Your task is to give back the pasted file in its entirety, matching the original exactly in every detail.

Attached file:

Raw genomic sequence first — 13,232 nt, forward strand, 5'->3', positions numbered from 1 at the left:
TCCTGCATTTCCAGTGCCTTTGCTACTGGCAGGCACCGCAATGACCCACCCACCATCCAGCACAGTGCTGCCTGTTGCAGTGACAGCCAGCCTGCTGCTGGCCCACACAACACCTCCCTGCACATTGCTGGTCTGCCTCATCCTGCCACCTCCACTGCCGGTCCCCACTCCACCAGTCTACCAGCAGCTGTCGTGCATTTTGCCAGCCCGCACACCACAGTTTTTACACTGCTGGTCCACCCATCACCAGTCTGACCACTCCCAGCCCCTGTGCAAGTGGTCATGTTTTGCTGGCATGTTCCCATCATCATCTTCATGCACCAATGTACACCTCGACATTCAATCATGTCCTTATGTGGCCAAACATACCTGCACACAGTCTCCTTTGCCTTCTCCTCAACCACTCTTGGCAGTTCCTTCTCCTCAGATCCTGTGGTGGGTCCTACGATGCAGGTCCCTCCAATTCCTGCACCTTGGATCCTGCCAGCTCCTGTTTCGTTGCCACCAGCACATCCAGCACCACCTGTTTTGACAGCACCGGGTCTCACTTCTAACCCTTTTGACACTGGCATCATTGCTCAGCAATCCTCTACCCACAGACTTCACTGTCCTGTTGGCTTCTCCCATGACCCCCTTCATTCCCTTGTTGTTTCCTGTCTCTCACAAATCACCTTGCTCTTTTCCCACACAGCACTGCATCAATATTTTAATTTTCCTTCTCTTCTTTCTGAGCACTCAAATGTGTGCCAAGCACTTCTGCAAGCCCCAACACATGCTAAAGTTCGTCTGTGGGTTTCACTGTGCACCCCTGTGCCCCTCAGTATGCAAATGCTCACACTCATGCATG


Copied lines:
Raw genomic sequence first — 13,232 nt, forward strand, 5'->3', positions numbered from 1 at the left:
TCCTGCATTTCCAGTGCCTTTGCTACTGGCAGGCACCGCAATGACCCACCCACCATCCAGCACAGTGCTGCCTGTTGCAGTGACAGCCAGCCTGCTGCTGGCCCACACAACACCTCCCTGCACATTGCTGGTCTGCCTCATCCTGCCACCTCCACTGCCGGTCCCCACTCCACCAGTCTACCAGCAGCTGTCGTGCATTTTGCCAGCCCGCACACCACAGTTTTTACACTGCTGGTCCACCCATCACCAGTCTGACCACTCCCAGCCCCTGTGCAAGTGGTCATGTTTTGCTGGCATGTTCCCATCATCATCTTCATGCACCAATGTACACCTCGACATTCAATCATGTCCTTATGTGGCCAAACATACCTGCACACAGTCTCCTTTGCCTTCTCCTCAACCACTCTTGGCAGTTCCTTCTCCTCAGATCCTGTGGTGGGTCCTACGATGCAGGTCCCTCCAATTCCTGCACCTTGGATCCTGCCAGCTCCTGTTTCGTTGCCACCAGCACATCCAGCACCACCTGTTTTGACAGCACCGGGTCTCACTTCTAACCCTTTTGACACTGGCATCATTGCTCAGCAATCCTCTACCCACAGACTTCACTGTCCTGTTGGCTTCTCCCATGACCCCCTTCATTCCCTTGTTGTTTCCTGTCTCTCACAAATCACCTTGCTCTTTTCCCACACAGCACTGCATCAATATTTTAATTTTCCTTCTCTTCTTTCTGAGCACTCAAATGTGTGCCAAGCACTTCTGCAAGCCCCAACACATGCTAAAGTTCGTCTGTGGGTTTCACTGTGCACCCCTGTGCCCCTCAGTATGCAAATGCTCACACTCATGCATG